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James T. Rutka, Masaji Murakami, Peter B. Dirks, Sherri Lynn Hubbard, Laurence E. Becker, Kozo Fukuyama, Shin Jung, Atsushi Tsugu and Kazuhito Matsuzawa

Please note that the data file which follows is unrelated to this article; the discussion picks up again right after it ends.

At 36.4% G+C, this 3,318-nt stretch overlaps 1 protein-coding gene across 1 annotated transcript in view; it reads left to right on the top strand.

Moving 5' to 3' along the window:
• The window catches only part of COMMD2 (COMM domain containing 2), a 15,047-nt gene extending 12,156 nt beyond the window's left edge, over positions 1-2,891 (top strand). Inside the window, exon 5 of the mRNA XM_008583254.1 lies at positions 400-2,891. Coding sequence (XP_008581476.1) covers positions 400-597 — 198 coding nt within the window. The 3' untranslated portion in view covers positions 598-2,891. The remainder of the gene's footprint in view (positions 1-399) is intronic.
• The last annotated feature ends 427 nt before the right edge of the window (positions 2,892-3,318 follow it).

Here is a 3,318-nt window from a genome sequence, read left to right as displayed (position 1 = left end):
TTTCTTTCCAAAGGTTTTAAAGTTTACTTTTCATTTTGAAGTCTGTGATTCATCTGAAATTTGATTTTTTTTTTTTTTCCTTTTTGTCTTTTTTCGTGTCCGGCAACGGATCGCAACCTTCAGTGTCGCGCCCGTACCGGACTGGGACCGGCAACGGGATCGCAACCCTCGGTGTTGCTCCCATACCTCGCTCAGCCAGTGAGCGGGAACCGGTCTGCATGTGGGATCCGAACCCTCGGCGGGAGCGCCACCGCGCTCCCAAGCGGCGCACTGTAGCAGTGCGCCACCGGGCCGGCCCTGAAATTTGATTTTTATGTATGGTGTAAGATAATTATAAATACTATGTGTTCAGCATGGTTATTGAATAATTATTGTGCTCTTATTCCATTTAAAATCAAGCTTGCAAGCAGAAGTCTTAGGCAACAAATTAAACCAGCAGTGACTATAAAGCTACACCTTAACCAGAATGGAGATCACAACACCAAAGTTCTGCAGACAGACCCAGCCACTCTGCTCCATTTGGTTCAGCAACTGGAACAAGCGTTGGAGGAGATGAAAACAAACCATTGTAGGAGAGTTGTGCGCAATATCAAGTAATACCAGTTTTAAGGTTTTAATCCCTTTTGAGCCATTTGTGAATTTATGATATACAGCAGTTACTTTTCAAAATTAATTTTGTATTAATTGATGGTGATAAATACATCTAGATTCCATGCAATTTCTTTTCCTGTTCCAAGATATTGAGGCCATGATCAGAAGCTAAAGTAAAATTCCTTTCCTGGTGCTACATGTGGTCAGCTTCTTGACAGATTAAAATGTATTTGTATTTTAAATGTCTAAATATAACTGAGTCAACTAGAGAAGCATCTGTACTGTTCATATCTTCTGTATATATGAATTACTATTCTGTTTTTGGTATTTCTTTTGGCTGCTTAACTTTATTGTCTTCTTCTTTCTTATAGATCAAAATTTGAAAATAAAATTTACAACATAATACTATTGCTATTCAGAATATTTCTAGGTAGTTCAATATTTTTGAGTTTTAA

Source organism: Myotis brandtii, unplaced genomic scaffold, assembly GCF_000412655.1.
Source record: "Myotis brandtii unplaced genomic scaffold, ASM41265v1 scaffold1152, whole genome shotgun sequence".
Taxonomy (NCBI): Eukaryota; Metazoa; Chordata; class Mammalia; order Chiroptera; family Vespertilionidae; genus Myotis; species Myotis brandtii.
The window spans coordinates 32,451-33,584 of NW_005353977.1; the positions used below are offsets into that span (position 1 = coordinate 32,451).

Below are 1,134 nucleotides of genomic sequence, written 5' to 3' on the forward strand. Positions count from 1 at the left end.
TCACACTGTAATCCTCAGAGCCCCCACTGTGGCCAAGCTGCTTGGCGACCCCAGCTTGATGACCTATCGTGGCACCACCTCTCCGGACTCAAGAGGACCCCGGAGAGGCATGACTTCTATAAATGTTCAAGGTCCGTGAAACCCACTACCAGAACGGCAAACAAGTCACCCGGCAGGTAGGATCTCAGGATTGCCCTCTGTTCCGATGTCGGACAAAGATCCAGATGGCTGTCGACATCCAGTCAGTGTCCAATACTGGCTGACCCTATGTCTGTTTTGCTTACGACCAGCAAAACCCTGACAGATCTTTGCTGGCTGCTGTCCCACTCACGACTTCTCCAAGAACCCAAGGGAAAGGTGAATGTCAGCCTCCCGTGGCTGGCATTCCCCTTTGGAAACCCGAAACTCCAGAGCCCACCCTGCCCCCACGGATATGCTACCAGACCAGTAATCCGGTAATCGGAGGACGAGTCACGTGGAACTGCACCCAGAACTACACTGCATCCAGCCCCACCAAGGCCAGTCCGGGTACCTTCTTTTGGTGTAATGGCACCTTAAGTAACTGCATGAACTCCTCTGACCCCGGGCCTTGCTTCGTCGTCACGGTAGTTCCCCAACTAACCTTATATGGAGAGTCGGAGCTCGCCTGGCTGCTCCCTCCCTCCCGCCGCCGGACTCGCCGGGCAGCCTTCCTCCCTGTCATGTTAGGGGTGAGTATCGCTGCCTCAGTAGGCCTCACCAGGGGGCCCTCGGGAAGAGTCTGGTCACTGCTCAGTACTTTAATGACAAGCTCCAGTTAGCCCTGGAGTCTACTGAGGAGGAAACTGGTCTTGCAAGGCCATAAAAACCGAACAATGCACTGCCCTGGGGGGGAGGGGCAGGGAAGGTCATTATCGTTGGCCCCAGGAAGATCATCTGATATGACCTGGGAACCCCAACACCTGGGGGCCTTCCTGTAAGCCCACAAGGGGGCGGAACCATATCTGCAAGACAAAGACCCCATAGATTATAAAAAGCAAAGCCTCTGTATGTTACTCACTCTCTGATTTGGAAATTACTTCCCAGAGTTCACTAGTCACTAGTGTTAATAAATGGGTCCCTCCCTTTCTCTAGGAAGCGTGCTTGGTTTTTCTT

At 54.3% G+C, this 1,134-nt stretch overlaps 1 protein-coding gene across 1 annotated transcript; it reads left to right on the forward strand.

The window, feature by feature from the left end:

✓ In the adult human brain, normal astrocytes constitute nearly 40% of the total central nervous system (CNS) cell population and may assume a star-shaped configuration resembling epithelial cells insofar as the astrocytes remain intimately associated, through their cytoplasmic extensions, with the basement membrane of the capillary endothelial cells and the basal lamina of the glial limitans externa. Although their exact function remains unknown, in the past, astrocytes were thought to subserve an important supportive role for neurons, providing a favorable ionic environment, modulating extracellular levels of neurotransmitters, and serving as spacers that organize neurons. In immunohistochemical preparations, normal, reactive, and neoplastic astrocytes may be positively identified and distinguished from other CNS cell types by the expression of the astrocyte-specific intermediate filament glial fibrillary acidic protein (GFAP). Glial fibrillary acidic protein is a 50-kD intracytoplasmic filamentous protein that constitutes a portion of, and is specific for, the cytoskeleton of the astrocyte. This protein has proved to be the most specific marker for cells of astrocytic origin under normal and pathological conditions. Interestingly, with increasing astrocytic malignancy, there is progressive loss of GFAP production. As the human gene for GFAP has now been cloned and sequenced, this review begins with a summary of the molecular biology of GFAP including the proven utility of the GFAP promoter in targeting genes of interest to the CNS in transgenic animals. Based on the data provided the authors argue cogently for an expanded role of GFAP in complex cellular events such as cytoskeletal reorganization, maintenance of myelination, cell adhesion, and signaling pathways. As such, GFAP may not represent a mere mechanical integrator of cellular space, as has been previously thought. Rather, GFAP may provide docking sites for important kinases that recognize key cellular substrates that enable GFAP to form a dynamic continuum with microfilaments, integrin receptors, and the extracellular matrix.